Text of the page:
Sable earns our Best Narrative award for 2021. For more of our game of the year picks, visit our GOTY 2021 hub.
Nat Clayton, Features Producer: Sable doesn’t save the world. There’s no existential threat, no looming war or ancient MacGuffin to recover. In fact, Sable doesn’t really have much of a plot at all—and yet, within an hour of firing up the game, a passing conversation brought me to the brink of tears.
Sable is a coming-of-age story, a rite of passage that sees you leaving your family behind to explore the world and figure out who, exactly, you want to be. Every quest, every conversation, every mask and piece of clothing is there in service of finding an identity for Sable. You’ll be choosing conversation options and outfitting your bike not because you need to optimise stats or grind reputations, but because it’s what feels right for your Sable at that moment. Every mask you acquire is quite literally another face to try on.
There is simply such an earnest warmth to Sable’s writing. Almost every conversation you have is fleeting and incidental, but penned with such absolute earnestness that it’s hard not to well up. You’ll meet an old guard who’s chosen to embark on her own journey of discovery late in life, and even the most sour-faced shopkeep meets you with the understanding that your gliding is an important moment. It resonates hard with my own brief experience of travelling after high school, experimenting with identity as I floated haphazardly between volunteer gigs across Europe.
Most telling of all is that Sable is happy to let you wrap things up on your own terms, whenever you feel ready. This isn’t a game that wants you to rinse it of content—rather, you’re free to return to your clan whenever your Sable feels she’s found the mask that’s right for her. It’s a game about the joy of self-discovery, encouraging you to reflect during those long desert rides, best summed up in a tear-jerking line from one of your clanmates at the very beginning of your journey.
“Try to have fun. There’s a lot to be said about ritual and independence and all of that out there, but the world’s an easier place if you put joy first.”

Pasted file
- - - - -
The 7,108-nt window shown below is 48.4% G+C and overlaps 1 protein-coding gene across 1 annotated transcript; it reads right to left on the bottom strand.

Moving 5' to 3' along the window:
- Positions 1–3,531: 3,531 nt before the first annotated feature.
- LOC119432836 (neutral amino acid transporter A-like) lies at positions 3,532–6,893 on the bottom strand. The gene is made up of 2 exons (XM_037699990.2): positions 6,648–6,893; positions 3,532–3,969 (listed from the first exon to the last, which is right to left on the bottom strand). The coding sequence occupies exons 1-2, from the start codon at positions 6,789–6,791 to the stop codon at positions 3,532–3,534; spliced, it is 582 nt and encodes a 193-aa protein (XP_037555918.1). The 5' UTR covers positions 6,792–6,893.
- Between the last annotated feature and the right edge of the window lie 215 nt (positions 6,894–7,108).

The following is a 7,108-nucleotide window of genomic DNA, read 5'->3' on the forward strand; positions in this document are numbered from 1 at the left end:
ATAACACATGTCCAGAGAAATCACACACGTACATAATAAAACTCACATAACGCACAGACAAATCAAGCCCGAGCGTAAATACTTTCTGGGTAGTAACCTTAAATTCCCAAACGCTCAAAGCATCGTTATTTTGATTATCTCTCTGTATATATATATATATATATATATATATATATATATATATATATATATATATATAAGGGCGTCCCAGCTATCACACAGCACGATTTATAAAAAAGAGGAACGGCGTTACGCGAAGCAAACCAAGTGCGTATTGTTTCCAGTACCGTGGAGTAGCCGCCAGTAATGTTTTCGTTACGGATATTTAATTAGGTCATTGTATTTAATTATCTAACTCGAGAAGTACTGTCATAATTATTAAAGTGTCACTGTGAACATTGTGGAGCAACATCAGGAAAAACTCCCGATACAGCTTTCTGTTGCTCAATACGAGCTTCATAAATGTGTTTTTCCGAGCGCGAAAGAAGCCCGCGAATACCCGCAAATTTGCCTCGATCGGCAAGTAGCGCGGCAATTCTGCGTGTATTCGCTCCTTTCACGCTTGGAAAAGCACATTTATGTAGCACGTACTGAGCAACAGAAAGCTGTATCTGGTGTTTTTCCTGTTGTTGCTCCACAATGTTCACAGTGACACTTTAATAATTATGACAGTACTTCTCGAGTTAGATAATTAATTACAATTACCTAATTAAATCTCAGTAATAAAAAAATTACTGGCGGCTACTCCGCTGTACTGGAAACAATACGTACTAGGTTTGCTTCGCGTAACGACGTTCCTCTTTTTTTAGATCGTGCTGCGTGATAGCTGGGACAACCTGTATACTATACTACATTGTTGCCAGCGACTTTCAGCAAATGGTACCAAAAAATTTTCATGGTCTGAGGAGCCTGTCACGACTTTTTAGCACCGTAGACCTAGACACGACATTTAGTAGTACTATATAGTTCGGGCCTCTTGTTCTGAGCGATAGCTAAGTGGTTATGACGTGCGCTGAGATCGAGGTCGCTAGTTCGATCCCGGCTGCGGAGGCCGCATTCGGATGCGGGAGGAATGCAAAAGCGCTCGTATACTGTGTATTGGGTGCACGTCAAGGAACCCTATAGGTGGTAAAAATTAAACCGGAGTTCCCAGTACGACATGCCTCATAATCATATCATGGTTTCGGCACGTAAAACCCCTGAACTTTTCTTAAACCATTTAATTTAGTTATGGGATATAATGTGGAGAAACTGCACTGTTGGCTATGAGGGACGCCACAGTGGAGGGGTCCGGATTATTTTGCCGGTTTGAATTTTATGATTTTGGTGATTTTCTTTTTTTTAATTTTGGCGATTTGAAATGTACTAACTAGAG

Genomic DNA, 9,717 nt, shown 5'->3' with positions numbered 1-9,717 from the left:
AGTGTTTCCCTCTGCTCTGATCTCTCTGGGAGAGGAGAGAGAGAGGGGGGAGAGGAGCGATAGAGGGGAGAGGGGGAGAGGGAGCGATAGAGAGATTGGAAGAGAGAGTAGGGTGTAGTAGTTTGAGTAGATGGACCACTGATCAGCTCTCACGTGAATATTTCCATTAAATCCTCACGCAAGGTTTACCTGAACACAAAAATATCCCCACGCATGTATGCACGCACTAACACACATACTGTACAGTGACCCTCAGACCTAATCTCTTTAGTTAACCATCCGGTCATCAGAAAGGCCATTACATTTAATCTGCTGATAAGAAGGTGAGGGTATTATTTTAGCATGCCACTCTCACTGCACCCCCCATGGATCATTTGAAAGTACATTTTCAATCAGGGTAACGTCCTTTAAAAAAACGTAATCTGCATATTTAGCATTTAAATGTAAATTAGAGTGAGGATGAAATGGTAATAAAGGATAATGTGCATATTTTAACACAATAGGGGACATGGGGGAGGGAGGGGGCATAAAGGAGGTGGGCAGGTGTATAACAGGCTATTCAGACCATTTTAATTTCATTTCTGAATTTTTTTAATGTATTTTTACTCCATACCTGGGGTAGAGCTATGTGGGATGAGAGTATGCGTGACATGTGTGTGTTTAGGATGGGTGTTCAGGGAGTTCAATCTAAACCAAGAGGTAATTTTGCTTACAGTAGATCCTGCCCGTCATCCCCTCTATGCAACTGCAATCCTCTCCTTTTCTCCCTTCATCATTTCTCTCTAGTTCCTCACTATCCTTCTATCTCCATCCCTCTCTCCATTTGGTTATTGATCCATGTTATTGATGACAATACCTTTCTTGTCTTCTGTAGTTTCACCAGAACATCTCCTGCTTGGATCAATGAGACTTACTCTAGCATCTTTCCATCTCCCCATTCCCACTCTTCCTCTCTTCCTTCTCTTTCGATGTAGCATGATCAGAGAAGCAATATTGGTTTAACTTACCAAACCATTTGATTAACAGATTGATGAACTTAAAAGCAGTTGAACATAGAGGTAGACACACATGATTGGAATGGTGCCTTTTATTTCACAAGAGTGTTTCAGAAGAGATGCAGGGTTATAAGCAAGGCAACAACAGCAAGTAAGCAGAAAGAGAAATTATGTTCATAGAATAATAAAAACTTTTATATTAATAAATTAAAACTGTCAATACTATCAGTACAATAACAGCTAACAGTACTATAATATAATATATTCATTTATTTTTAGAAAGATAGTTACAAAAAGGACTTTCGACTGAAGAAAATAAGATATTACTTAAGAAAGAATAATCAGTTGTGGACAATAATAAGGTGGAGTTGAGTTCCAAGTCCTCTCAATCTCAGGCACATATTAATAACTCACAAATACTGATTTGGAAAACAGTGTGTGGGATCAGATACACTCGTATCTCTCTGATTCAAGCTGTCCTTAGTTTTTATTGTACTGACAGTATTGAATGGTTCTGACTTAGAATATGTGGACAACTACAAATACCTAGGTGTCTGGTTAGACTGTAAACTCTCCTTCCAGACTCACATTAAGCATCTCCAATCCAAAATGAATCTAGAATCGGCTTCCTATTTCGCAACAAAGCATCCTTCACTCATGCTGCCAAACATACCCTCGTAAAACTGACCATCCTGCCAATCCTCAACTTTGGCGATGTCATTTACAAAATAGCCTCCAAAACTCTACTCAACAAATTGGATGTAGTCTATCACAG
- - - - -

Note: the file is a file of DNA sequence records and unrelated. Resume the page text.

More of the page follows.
Jody Macgregor, AU/Weekend Editor: The story that stuck with me was Eliisabet’s. She’s the old guard you keep meeting in different places who is repeating the rite of passage you’re on, only her version is more like a retiree caravanning across the country than a student on a gap year.
When I met her in wasteland stations and on top of a broken bridge decorated by two warring giant statues, she sent me on errands that happened to involve cool-looking places. One involved finding out what was inside a mysterious plant that only grows in the Petrified Forest, another retrieving glowing mushrooms that were, like so many videogame treasures, hidden behind a waterfall—only this was a waterfall of psychedelic sulphur. She was absolutely going to get high off those mushrooms.
Eliisabet’s journey parallels your own, traveling to the same places, always just ahead. She’s there to remind you that, as momentous as this voyage and the decision you make at its end seem, it’s not the last you’ll undertake. It might not even be the most important one. When you’re young, choices feel impossibly important, all these decisions and grades and judgments. But in a few years they hardly matter. Things that are life-and-death in school are meaningless to every adult outside it.
Befriending Eliisabet felt more significant than solving arcane puzzles or platforming challenges, or getting the bike to travel any distance without flipping onto its nose. At the end of her gliding, my Sable picked the guard’s feather-topped mask to wear. It’s not what I’d choose, but you can always change your mind later.